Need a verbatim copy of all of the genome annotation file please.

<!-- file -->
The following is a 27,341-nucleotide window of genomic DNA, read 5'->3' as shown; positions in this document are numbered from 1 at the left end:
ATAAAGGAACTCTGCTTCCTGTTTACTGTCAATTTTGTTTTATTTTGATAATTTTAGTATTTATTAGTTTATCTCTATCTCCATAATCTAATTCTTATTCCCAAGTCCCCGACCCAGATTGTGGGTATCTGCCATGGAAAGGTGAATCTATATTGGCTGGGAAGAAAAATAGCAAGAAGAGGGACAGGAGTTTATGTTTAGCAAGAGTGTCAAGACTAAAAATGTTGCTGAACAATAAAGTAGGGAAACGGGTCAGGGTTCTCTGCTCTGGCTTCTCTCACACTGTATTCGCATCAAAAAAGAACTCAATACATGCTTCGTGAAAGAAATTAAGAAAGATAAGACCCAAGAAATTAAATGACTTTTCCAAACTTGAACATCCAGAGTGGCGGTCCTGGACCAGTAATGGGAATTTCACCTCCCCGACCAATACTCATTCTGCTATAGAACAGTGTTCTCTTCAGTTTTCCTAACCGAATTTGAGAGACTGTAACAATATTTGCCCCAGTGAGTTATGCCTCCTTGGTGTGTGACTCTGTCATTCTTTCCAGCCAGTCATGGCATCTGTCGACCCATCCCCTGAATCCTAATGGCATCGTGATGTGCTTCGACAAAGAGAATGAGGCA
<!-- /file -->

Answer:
The following is a 27,341-nucleotide window of genomic DNA, read 5'->3' as shown; positions in this document are numbered from 1 at the left end:
ATAAAGGAACTCTGCTTCCTGTTTACTGTCAATTTTGTTTTATTTTGATAATTTTAGTATTTATTAGTTTATCTCTATCTCCATAATCTAATTCTTATTCCCAAGTCCCCGACCCAGATTGTGGGTATCTGCCATGGAAAGGTGAATCTATATTGGCTGGGAAGAAAAATAGCAAGAAGAGGGACAGGAGTTTATGTTTAGCAAGAGTGTCAAGACTAAAAATGTTGCTGAACAATAAAGTAGGGAAACGGGTCAGGGTTCTCTGCTCTGGCTTCTCTCACACTGTATTCGCATCAAAAAAGAACTCAATACATGCTTCGTGAAAGAAATTAAGAAAGATAAGACCCAAGAAATTAAATGACTTTTCCAAACTTGAACATCCAGAGTGGCGGTCCTGGACCAGTAATGGGAATTTCACCTCCCCGACCAATACTCATTCTGCTATAGAACAGTGTTCTCTTCAGTTTTCCTAACCGAATTTGAGAGACTGTAACAATATTTGCCCCAGTGAGTTATGCCTCCTTGGTGTGTGACTCTGTCATTCTTTCCAGCCAGTCATGGCATCTGTCGACCCATCCCCTGAATCCTAATGGCATCGTGATGTGCTTCGACAAAGAGAATGAGGCA